Measuring glycated haemoglobin, the “gold standard” method for assessing glycaemic control, is therefore fixed firmly in the sights of the clinical target setters. In its advice to general practitioners, the British Diabetic Association offers targets for haemoglobin A1 and A1c with the proviso that they may have to be adjusted according to the variation in reference ranges of different assays (see table I).3 The Royal College of General Practitioners states that a level of haemoglobin A1 of less than 9% should be the goal for those with insulin dependent diabetes and those with non-insulin dependent diabetes who are aged under 65.20 The St Vincent Declaration's guidelines for children and adolescents with diabetes state that glycated haemoglobin should be “around the upper normal range, not lower than the mean of normal range (indicating hypoglycaemia) and not more than 1-2% above normal range.”21 The American Diabetic Association has recently abandoned its precise categories of control (“good,” “acceptable,” and “poor”) in favour of this more general approach (see table II).19


Target percentages for ranges of haemoglobin A1 and A1c recommended by British Diabetic Association3 in assessment of metabolic control in people with diabetes

View this table:

Target percentages for levels of haemoglobin Alc recommended by American Diabetic Association19 in assessment of metabolic control in people with diabetes

View this table:

Some target setters try to avoid the pitfalls of absolute values and categorise control according to standard deviations of haemoglobin A1 values around the non-diabetic mean. A value less than two standard deviations above the non-diabetic mean has been classified as “good control,” less than four “acceptable control,” and more than four “poor control.”22 “Good control” has recently been redefined, without explanation, to include “three standard deviations above the upper limit of mean value for the reference range.”13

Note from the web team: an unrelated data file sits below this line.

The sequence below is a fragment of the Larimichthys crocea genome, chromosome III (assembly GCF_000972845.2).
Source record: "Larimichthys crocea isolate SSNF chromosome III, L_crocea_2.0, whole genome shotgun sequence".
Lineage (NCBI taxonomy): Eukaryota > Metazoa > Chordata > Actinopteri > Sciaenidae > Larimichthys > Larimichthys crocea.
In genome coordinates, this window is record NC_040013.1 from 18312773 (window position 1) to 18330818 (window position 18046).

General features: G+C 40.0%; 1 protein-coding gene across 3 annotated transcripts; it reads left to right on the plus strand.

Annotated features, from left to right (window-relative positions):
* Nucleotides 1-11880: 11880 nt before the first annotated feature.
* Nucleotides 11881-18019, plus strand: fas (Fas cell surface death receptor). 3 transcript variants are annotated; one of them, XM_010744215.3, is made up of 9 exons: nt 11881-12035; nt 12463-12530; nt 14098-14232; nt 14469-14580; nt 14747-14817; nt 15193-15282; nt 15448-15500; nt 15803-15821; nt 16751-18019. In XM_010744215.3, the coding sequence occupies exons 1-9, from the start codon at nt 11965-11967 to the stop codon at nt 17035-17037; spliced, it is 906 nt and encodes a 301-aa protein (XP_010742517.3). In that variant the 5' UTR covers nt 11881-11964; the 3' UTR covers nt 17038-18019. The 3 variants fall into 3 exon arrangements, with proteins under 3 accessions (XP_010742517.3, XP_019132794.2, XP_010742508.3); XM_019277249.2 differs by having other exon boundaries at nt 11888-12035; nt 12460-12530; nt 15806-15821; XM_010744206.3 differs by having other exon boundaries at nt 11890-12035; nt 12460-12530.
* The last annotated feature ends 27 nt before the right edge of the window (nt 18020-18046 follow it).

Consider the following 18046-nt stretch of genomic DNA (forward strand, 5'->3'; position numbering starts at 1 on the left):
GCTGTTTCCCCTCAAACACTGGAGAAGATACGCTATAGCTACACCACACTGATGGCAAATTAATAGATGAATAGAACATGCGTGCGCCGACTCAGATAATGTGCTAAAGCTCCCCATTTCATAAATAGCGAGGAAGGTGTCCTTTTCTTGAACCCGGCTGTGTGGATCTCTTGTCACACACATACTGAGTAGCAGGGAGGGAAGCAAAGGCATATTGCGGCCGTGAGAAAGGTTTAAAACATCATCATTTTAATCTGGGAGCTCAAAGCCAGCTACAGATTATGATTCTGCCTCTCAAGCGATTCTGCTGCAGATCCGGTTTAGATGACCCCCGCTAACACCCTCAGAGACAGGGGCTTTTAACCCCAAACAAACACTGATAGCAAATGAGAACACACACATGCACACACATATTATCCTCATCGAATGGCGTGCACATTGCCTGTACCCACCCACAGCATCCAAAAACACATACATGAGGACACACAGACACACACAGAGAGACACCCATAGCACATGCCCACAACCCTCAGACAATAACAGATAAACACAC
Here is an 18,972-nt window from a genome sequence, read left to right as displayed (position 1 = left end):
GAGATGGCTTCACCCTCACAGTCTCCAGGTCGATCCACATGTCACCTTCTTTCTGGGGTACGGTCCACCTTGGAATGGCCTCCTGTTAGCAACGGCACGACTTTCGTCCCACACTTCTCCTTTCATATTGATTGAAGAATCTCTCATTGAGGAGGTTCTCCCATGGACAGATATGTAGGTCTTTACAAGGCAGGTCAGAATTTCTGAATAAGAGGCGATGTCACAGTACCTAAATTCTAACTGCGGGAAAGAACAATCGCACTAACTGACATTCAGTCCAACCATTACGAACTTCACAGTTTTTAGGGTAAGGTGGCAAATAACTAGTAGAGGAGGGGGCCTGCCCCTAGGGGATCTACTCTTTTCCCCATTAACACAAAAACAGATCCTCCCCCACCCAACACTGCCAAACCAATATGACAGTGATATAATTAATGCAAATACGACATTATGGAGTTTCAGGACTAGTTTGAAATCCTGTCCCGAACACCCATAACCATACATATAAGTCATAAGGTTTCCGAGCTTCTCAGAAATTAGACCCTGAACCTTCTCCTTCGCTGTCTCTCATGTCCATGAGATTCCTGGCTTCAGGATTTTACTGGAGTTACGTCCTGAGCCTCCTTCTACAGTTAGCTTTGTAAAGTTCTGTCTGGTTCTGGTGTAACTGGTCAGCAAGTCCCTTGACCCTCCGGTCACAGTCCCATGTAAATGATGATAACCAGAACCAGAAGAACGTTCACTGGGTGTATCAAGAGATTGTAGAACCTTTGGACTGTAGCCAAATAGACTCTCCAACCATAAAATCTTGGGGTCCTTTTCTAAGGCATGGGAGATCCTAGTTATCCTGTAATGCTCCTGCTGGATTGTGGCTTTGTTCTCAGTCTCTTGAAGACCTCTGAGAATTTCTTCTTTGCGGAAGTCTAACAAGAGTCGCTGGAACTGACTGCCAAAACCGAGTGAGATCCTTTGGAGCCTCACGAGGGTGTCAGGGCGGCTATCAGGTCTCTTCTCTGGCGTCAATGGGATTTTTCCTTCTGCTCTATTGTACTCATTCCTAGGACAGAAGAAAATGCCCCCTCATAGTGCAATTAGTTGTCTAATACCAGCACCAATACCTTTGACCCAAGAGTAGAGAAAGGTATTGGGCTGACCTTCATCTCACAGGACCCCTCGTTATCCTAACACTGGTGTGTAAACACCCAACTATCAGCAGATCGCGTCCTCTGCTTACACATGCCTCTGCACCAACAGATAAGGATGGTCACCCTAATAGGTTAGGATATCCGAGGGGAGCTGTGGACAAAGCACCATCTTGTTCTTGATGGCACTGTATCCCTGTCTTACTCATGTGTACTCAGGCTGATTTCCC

We evaluated these published targets by comparing them with real data derived from a large group of patients with diabetes and with other published data-sets. In the light of this and the experiences of our programme of audit enhanced care for people with diabetes in South Glamorgan, we considered possible improvements that could be made to the process of setting clinical targets.


The development of our district-wide database for the audited care of people with diabetes since 1988 has been described elsewhere.23 Important aspects of the database are that it (a) is district-wide and represents one of the largest British datasets of community based care of people with diabetes, (b) incorporates a cycle of ongoing annual audit in parallel with continuing education, and (c) has shown a year on year improvement in the recording of process and outcome measures to levels higher than in most comparable studies.

The dataset presented here included all people with diabetes on the lists of the 37 participating general practices in 1992 irrespective of whether their care was largely hospital based or general practice based. One haemoglobin A1 level per person with diabetes (the specimen taken nearest to the annual review) is included in the data.